Providers Aviva and CIGNA HealthCare have noticed that some companies with trusts are looking at alternative funding options to bring extra certainty to their risk liability.
Nick Reynolds, head of intermediary sales at Aviva UK Health, said: “We’ve seen in the last few years an increase in awareness of and interest in medical trusts provided by large corporate clients. We used to have six trusts but in the last 18 months this has doubled to 12. This has to be balanced by what we have noticed in the last couple of months, which is that some corporate clients with trusts are looking at alternative funding options. With a trust there is greater liability on the corporate purchaser. With full insurance the client knows the finite extent of their liability. During the credit crunch there has been a desire to look at whether trusts deliver against the economic climate.”
Ann Dougan, marketing director at CIGNA HealthCare, believes the move by some clients to full insurance is a temporary measure while they take advantage of the good terms currently available in the insured market. She said she is confident that clients will return to the trust in the longer term.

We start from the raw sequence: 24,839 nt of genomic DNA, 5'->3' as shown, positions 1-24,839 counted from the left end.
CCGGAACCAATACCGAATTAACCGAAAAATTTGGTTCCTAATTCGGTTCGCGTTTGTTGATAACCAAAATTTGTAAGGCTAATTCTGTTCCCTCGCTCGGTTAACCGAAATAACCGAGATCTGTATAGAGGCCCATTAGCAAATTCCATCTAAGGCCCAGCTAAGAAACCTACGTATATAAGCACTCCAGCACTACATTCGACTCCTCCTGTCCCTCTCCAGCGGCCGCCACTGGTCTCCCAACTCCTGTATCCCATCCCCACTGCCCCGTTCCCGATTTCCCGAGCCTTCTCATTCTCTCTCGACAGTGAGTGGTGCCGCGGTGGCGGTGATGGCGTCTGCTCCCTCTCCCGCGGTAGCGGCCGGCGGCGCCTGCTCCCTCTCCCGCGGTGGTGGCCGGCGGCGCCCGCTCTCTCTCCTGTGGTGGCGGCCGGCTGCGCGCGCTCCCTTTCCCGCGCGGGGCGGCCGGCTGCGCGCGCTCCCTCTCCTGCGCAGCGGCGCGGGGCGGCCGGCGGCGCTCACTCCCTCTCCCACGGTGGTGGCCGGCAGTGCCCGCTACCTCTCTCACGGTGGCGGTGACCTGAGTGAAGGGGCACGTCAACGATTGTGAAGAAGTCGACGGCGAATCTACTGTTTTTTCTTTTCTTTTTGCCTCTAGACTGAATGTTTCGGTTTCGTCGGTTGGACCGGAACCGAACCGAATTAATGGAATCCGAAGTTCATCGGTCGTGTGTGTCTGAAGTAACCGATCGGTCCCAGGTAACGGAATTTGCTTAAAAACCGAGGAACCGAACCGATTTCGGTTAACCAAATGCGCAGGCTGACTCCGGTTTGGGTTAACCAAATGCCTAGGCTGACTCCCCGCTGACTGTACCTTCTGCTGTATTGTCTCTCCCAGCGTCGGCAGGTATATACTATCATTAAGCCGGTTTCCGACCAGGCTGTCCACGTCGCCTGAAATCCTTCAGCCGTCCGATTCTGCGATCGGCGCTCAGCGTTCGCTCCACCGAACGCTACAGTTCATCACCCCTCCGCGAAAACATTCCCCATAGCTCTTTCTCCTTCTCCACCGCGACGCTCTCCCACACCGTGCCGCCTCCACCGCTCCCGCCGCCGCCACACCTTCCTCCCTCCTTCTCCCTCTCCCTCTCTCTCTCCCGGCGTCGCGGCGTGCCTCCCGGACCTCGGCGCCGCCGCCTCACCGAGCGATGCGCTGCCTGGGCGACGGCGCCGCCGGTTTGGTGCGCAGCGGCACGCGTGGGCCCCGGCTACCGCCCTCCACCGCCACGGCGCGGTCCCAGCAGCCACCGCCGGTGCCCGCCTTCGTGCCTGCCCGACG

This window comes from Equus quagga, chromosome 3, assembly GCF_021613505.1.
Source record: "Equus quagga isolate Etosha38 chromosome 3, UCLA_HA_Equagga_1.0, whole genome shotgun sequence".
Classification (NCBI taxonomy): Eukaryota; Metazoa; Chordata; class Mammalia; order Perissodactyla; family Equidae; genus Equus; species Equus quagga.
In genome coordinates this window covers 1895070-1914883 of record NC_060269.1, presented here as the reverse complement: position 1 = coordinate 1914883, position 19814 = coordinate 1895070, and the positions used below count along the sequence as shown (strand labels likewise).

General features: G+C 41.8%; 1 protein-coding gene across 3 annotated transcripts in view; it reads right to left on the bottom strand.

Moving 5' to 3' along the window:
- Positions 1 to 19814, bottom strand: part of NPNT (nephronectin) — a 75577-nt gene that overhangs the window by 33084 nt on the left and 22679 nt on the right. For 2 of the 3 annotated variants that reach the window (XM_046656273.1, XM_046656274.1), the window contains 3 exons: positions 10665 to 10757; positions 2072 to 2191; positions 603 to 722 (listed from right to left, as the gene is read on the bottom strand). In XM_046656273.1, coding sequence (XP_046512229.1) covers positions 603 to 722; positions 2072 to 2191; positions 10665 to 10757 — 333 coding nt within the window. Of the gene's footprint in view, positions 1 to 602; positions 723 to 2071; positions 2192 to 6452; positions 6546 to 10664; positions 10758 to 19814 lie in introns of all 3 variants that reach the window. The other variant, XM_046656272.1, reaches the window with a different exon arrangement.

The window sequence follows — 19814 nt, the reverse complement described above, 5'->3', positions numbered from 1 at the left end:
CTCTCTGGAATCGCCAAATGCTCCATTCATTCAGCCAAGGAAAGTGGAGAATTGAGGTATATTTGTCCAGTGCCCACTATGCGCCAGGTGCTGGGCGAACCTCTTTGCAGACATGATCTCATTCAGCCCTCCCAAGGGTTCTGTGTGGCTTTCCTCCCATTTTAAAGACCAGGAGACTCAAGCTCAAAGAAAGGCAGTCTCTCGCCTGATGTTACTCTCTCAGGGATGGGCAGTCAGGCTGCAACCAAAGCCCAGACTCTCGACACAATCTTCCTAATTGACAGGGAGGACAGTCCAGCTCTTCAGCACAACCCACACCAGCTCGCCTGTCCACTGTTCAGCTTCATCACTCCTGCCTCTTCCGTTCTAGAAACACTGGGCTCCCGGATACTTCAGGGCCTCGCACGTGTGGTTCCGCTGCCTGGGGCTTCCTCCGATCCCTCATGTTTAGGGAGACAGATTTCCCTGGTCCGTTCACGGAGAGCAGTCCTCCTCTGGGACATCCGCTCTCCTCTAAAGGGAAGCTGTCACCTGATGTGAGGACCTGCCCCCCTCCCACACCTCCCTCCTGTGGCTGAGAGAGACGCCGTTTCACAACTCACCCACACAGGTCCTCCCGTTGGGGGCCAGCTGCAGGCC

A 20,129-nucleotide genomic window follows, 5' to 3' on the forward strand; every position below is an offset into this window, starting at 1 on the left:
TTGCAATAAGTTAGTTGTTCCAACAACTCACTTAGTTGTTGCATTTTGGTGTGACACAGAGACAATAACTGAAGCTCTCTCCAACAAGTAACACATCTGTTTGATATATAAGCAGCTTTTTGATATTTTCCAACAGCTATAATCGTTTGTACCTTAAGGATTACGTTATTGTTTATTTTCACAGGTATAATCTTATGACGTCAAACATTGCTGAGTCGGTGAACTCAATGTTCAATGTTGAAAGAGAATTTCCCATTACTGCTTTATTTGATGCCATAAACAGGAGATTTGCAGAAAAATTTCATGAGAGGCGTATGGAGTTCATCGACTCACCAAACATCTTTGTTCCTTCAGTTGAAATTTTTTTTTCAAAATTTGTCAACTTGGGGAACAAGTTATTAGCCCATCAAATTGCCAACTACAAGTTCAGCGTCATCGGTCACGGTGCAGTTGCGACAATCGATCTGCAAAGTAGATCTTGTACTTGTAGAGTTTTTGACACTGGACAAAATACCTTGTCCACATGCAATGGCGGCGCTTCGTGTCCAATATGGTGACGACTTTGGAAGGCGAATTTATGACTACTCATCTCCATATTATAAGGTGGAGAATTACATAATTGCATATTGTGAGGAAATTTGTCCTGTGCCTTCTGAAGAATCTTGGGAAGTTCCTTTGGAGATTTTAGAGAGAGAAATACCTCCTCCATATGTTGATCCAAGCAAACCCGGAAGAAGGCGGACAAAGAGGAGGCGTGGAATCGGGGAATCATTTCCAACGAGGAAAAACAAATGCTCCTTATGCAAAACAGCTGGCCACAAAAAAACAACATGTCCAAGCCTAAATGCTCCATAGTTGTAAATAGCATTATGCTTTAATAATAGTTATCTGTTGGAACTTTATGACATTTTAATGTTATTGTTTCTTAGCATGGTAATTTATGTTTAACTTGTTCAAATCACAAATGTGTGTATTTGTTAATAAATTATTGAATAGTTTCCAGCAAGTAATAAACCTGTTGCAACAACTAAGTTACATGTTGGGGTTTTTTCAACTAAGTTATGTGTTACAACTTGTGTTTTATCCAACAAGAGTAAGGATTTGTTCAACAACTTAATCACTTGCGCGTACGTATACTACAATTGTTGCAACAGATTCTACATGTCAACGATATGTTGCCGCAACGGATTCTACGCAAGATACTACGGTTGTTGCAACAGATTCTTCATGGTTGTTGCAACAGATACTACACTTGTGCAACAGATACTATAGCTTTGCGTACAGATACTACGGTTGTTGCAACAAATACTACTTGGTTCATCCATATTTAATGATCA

The healthcare trust market will be given more impetus if the next government decides to raise IPT, but even if this does not occur, insurers and intermediaries expect the market to remain buoyant into the foreseeable future.
OTHER TRENDS IN THE HEALTHCARE TRUST MARKET
Healthcare trust providers have also noticed an increase in demand for cost sharing over the past year. CIGNA’s Ann Dougan said there are more quotes from larger companies requesting the inclusion of an excess because they feel it is justified during the economic downturn. Companies are also restricting some benefits, for example by reducing the level of psychiatric cover they provide, and they are also looking at cancer as a potential concern. Healix’s Richard Saunders said there has been a move to offsetting the cost of a trust with other products such as cash plans. The company can take cancer out of the trust and the cash plan will pay out if a cancer claim arises.